The upshot is that the schema of the Integration database has been synced to the Production database. So why did we have to do this with two separate cmdlets? Why isn’t there a single sync cmdlet? This is a deliberate design decision in SQL Release. We wanted to completely separate using the SQL Compare engine to generate an update script from the application of that script to update a database. It’s important that, once the update script has been created, there is no further SQL Compare magic required to apply it to a database. In fact, the Use-DlmDatabaseRelease cmdlet does little more than execute the update script against a target database. You could achieve the same result by writing out the update script to a .sql file and then using SSMS to execute the script against the Production database. Incidentally, you can export the script to a file using the following PowerShell.

Okay, so just syncing two databases isn’t a particularly revealing use case for SQL Release, because actually there’s more going on, that is a crucial part of what SQL Release offers. The complete process involves an intermediate step, where SQL Release creates a “Database Release” object containing various information relevant to the deployment, and looks like this:

SQLReleasePowerShellTutorialImage2.png

Nonetheless, it’s a useful example that we can build upon in subsequent examples. Incidentally, if you do want to use SQL Release to perform a database sync, I would suggest a change to the above script, as follows:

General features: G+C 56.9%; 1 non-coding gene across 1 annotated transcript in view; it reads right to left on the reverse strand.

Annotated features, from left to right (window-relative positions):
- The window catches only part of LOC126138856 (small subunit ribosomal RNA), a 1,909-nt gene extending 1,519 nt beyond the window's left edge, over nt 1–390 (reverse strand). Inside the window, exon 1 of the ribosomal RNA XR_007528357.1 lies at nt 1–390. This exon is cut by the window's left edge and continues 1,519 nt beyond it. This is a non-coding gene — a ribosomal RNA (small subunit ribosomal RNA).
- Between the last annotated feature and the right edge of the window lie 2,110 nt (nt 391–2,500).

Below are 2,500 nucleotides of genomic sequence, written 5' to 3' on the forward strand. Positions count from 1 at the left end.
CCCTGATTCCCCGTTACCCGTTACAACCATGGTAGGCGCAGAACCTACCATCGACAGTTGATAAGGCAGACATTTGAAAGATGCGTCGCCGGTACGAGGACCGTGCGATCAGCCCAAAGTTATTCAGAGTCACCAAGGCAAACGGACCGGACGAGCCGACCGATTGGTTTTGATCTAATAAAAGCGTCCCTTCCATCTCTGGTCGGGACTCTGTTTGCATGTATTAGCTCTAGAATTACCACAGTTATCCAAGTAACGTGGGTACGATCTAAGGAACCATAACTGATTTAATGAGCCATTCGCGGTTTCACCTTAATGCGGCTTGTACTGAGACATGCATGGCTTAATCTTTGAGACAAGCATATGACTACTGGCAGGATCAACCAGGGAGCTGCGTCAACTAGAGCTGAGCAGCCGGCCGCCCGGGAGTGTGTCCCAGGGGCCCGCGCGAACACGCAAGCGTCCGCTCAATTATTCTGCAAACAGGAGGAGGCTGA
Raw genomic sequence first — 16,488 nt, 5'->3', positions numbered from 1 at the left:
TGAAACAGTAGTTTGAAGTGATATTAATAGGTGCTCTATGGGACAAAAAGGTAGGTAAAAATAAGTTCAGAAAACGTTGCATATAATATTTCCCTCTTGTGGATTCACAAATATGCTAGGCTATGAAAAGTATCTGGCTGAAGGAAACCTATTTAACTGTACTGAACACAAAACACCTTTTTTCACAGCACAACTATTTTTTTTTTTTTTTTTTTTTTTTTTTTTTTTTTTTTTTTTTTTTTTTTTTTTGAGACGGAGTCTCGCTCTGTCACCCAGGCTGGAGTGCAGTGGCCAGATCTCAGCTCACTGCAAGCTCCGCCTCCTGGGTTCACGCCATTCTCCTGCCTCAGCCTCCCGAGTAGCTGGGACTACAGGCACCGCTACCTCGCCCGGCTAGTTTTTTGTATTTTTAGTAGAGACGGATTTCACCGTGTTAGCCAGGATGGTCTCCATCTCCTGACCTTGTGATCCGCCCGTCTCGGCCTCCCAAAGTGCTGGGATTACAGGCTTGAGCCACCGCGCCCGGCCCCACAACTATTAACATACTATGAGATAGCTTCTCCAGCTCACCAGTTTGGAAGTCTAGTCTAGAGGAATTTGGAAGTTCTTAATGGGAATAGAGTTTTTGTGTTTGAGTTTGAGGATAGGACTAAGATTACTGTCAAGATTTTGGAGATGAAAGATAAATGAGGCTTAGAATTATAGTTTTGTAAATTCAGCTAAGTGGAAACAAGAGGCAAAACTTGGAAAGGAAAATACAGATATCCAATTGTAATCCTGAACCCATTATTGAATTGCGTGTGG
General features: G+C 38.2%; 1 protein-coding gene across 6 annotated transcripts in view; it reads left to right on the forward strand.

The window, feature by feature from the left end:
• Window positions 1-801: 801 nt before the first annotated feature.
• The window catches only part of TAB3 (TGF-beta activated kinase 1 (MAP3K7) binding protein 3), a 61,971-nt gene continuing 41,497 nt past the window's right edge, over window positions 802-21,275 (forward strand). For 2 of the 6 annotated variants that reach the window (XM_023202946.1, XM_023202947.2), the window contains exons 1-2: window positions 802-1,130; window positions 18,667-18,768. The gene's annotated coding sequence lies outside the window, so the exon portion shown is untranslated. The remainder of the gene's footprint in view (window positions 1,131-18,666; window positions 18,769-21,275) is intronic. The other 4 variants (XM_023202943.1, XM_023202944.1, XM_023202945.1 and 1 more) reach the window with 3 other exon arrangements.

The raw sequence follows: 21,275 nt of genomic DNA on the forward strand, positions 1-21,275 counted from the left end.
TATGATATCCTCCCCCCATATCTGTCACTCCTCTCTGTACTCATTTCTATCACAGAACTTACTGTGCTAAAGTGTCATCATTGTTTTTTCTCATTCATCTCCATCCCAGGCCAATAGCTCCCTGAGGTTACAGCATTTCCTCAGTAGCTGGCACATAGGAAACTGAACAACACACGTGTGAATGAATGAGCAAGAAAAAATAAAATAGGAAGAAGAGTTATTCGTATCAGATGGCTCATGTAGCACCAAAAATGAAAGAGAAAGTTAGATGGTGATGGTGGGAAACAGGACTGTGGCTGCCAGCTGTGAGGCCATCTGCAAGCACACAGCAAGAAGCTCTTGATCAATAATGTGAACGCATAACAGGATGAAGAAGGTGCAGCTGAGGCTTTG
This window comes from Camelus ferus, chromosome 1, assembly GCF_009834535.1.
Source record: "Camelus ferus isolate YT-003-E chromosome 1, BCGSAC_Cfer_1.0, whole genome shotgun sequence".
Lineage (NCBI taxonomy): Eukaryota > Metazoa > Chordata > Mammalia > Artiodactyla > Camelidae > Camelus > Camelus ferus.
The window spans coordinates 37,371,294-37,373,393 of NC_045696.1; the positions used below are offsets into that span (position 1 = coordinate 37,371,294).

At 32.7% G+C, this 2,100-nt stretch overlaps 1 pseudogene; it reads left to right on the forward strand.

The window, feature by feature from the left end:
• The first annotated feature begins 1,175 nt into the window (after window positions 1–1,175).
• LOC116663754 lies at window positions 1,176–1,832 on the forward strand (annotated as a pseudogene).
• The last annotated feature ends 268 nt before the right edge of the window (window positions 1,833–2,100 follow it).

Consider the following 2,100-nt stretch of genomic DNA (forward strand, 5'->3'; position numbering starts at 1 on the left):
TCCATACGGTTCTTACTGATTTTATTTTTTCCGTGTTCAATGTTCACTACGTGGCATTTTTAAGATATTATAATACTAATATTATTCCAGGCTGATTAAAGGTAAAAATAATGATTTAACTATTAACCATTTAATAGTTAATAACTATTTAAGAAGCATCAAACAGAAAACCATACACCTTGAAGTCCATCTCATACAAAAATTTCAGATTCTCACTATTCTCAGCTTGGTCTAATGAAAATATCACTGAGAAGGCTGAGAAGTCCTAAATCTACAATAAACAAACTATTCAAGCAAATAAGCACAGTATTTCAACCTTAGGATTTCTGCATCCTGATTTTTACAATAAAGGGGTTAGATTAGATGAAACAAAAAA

There are two changes here. Firstly, I’ve eliminated the unnecessary $release variable by piping the Database Release object directly from the New-DlmDatabaseRelease cmdlet to the Use-DlmDatabaseRelease cmdlet (this prevents the Database Release from “leaking” into the rest of your script). Secondly, the -SkipPreUpdateSchemaCheck and -SkipPostUpdateSchemaCheck parameters eliminate some checks that are unnecessary in this specific use case. Hmm! What could be going on there? We’ll find out in due course.

Exporting a Database Release to review the update SQL script

Once the New-DlmDatabaseRelease cmdlet has created a Database Release, a sensible DBA will typically want to review the update script before applying it to a Production database. The best way to achieve this varies according to which release management tool you’re using, but it typically involves exporting the Database Release to disk, so that a DBA can more easily examine its contents. After the review, the Database Release will then be imported by a subsequent script. So now the process looks like this:

SQLReleasePowerShellTutorialImage3.png

As the review by the DBA may take some time, the whole process is divided into two separate scripts. Here’s the first PowerShell script that creates and exports the Database Release for review:

This will export the Database Release to a folder named C:\Work\MyDatabaseRelease. This folder will contain several items. Right now, the most interesting item is the C:\Work\MyDatabaseRelease\Update.sql file, which is the update script that the DBA would like to review. The Export-DlmDatabaseRelease cmdlet can also export the Database Release to a zip archive file rather than a folder, if that turns out to be more convenient. To do this, simply specify an export path that ends with .zip, such as C:\Work\MyDatabaseRelease.zip.